In the gaming medium as a whole, the indie developed rogue-like with retro graphics is something of a cliché. More accurately, the genre as a whole has reached the point that even pointing out the cliché is a cliché in and of itself. The point is there’s a metric crap ton of these things, more than one person can hope to experience. As such, a title using the genre and art style has to do something remarkable to even have a hope of standing out. This is where Grimorio of Games’ Sword of the Necromancer comes in. As a title, it faces an uphill battle to even be noticed. Fortunately, it has a good pitch: take the action of Secret of Mana, add a light dusting of The Legend of Zelda and give it a great story. It mostly pulls it off, but it’s not without flaws.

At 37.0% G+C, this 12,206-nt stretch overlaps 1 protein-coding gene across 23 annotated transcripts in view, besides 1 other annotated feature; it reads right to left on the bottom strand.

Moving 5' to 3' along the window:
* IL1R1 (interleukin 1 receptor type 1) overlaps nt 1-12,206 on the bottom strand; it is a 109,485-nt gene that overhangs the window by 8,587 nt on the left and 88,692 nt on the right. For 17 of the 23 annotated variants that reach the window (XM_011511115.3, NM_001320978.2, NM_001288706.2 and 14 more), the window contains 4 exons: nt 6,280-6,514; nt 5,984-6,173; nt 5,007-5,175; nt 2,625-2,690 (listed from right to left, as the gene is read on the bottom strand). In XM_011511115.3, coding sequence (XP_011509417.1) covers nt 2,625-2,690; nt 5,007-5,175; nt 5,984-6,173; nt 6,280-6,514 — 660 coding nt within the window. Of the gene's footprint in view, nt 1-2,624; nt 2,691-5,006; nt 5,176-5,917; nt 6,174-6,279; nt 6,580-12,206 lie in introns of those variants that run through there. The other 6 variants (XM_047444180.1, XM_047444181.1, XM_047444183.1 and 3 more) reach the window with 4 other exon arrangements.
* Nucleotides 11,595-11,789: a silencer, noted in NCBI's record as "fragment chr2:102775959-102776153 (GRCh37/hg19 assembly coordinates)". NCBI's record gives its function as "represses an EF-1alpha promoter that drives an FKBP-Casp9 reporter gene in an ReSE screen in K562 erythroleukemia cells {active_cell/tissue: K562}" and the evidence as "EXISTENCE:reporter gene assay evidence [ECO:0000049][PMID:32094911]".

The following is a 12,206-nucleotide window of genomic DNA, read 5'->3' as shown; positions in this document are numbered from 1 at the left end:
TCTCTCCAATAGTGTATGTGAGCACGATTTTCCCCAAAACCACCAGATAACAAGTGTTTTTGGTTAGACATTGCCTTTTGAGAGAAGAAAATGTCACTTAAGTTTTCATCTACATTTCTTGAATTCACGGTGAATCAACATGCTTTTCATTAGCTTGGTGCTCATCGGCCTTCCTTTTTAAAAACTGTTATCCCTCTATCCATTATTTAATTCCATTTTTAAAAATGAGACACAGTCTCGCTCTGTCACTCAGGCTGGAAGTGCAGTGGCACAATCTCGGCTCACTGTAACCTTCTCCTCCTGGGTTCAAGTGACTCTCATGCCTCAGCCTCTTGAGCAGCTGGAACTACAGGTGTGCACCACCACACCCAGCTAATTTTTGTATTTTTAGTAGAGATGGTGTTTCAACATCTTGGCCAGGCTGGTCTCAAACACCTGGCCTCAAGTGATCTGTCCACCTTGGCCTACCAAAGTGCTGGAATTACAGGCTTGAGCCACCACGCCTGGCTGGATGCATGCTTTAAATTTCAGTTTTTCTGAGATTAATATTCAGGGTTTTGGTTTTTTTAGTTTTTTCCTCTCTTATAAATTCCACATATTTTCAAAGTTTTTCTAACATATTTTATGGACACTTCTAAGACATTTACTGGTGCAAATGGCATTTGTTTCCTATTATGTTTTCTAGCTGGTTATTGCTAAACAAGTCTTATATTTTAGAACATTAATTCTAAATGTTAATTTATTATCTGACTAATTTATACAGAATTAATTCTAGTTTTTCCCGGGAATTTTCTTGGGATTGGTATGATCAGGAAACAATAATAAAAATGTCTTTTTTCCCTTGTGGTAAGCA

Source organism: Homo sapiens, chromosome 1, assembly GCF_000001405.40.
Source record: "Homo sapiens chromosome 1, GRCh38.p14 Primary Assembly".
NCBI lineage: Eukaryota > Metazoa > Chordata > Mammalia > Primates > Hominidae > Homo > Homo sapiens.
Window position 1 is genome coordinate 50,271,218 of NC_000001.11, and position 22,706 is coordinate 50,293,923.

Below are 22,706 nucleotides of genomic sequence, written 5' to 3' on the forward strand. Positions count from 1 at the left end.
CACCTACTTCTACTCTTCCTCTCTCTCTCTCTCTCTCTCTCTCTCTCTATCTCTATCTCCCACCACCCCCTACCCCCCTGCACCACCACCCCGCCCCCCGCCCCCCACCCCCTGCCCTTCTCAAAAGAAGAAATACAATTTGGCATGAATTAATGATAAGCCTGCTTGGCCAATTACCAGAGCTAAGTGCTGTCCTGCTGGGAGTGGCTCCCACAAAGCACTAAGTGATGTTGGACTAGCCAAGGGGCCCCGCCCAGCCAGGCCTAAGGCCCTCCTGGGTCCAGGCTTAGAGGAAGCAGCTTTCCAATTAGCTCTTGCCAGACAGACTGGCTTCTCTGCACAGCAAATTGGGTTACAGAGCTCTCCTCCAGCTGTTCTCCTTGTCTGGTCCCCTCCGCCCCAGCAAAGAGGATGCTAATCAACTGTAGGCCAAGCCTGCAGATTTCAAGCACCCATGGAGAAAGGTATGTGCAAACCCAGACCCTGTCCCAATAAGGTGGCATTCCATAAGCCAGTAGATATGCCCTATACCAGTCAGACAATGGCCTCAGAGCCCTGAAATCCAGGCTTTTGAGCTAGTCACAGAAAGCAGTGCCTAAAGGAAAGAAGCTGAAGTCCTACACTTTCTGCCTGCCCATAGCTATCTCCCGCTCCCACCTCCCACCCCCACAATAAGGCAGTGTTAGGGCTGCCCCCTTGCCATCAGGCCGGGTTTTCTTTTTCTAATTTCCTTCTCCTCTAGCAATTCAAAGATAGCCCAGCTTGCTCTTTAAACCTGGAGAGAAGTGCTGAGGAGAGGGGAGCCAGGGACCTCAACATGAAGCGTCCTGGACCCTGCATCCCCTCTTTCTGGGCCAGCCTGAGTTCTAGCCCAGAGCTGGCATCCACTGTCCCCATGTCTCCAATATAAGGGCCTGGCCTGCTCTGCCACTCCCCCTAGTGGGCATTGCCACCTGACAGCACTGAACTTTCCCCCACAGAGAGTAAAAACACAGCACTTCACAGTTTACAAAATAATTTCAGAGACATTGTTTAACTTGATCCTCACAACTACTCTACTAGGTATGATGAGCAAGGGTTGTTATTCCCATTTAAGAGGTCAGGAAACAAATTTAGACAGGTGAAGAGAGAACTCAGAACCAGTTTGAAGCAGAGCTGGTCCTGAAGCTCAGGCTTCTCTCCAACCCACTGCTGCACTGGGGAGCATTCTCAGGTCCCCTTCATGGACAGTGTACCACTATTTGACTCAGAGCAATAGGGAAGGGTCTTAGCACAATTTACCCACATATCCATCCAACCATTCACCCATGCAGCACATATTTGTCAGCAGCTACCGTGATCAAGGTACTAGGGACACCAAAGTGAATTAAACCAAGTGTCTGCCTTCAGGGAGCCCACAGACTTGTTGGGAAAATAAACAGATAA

The game puts players in the role of Tama, a brigand who was hired by the priestess Koko to act as a bodyguard. Over the course of their journey, catastrophe befell the pair and Koko has passed on. Learning of a place where a necromancer long ago discovered the secret to eternal life using the Sword of the Necromancer, Tama journeys to the dungeon in hopes of reviving her fallen friend. Quickly obtaining the titular sword, she learns that the artifact is not powerful enough on its own to save her friend and she must venture into the depths of the dungeon to finish the job.